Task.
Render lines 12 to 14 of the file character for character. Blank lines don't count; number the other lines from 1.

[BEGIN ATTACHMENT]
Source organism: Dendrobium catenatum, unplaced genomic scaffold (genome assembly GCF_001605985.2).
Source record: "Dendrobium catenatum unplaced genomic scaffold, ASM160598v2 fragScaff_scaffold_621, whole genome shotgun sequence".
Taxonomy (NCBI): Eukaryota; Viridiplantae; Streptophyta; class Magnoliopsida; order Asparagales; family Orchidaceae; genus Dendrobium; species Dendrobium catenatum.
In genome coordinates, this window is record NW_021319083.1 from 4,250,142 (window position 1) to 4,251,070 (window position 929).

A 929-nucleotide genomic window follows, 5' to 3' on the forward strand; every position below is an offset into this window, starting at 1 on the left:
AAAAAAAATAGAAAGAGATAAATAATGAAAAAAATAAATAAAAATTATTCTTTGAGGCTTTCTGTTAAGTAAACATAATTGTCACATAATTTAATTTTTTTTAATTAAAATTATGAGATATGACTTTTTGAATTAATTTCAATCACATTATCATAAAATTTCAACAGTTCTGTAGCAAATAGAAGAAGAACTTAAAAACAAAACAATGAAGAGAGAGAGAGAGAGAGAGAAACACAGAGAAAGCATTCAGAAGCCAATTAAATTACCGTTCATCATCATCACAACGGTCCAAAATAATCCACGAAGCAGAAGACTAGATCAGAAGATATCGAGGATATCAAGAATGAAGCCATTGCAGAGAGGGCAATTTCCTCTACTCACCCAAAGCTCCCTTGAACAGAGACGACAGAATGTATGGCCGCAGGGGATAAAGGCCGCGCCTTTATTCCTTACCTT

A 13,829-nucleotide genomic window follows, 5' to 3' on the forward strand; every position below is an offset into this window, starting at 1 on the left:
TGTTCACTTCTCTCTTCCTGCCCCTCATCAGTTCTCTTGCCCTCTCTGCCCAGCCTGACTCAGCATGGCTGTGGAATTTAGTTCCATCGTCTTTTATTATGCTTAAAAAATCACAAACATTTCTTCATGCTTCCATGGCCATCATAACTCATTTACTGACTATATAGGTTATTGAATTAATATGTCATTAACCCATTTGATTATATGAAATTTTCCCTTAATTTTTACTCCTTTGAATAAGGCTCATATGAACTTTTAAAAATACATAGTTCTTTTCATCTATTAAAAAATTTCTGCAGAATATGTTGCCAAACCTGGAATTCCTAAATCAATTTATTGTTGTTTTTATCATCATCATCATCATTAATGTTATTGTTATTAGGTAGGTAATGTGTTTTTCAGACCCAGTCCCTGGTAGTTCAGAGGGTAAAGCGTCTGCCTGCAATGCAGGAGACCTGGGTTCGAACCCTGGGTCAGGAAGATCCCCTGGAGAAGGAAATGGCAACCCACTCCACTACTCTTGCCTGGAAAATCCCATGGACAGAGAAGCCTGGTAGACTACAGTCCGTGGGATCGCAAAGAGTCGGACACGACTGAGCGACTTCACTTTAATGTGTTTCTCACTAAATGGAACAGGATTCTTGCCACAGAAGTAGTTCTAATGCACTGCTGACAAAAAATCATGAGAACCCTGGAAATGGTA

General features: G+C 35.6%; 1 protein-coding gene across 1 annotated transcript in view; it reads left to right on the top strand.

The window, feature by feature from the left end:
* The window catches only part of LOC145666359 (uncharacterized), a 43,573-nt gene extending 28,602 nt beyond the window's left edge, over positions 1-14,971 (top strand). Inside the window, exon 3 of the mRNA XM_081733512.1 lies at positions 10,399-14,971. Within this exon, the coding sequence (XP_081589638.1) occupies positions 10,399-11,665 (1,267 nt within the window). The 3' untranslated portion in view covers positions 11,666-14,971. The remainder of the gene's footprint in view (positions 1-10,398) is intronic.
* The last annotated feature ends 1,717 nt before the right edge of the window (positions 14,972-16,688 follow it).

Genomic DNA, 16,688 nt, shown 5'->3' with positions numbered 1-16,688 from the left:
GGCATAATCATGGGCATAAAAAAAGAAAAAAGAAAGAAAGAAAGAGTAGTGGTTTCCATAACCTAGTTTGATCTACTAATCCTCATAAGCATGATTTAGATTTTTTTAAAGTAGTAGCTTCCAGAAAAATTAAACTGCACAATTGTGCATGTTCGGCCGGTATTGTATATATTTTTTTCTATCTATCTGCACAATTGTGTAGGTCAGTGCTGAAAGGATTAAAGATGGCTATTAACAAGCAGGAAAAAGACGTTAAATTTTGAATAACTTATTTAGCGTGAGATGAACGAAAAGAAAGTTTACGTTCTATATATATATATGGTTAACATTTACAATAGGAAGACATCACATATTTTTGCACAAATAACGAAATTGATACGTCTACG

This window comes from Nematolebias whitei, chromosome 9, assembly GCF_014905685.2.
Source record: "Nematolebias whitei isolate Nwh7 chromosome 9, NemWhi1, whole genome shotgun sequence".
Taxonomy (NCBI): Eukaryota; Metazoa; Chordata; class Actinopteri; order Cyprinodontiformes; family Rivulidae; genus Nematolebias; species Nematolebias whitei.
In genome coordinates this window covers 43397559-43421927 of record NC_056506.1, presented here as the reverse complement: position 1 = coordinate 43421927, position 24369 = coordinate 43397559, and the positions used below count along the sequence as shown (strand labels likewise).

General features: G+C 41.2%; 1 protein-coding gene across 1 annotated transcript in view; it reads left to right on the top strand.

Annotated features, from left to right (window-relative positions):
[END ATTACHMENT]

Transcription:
* The last annotated feature ends 1,717 nt before the right edge of the window (positions 14,972-16,688 follow it).

Genomic DNA, 16,688 nt, shown 5'->3' with positions numbered 1-16,688 from the left:
GGCATAATCATGGGCATAAAAAAAGAAAAAAGAAAGAAAGAAAGAGTAGTGGTTTCCATAACCTAGTTTGATCTACTAATCCTCATAAGCATGATTTAGATTTTTTTAAAGTAGTAGCTTCCAGAAAAATTAAACTGCACAATTGTGCATGTTCGGCCGGTATTGTATATATTTTTTTCTATCTATCTGCACAATTGTGTAGGTCAGTGCTGAAAGGATTAAAGATGGCTATTAACAAGCAGGAAAAAGACGTTAAATTTTGAATAACTTATTTAGCGTGAGATGAACGAAAAGAAAGTTTACGTTCTATATATATATATGGTTAACATTTACAATAGGAAGACATCACATATTTTTGCACAAATAACGAAATTGATACGTCTACG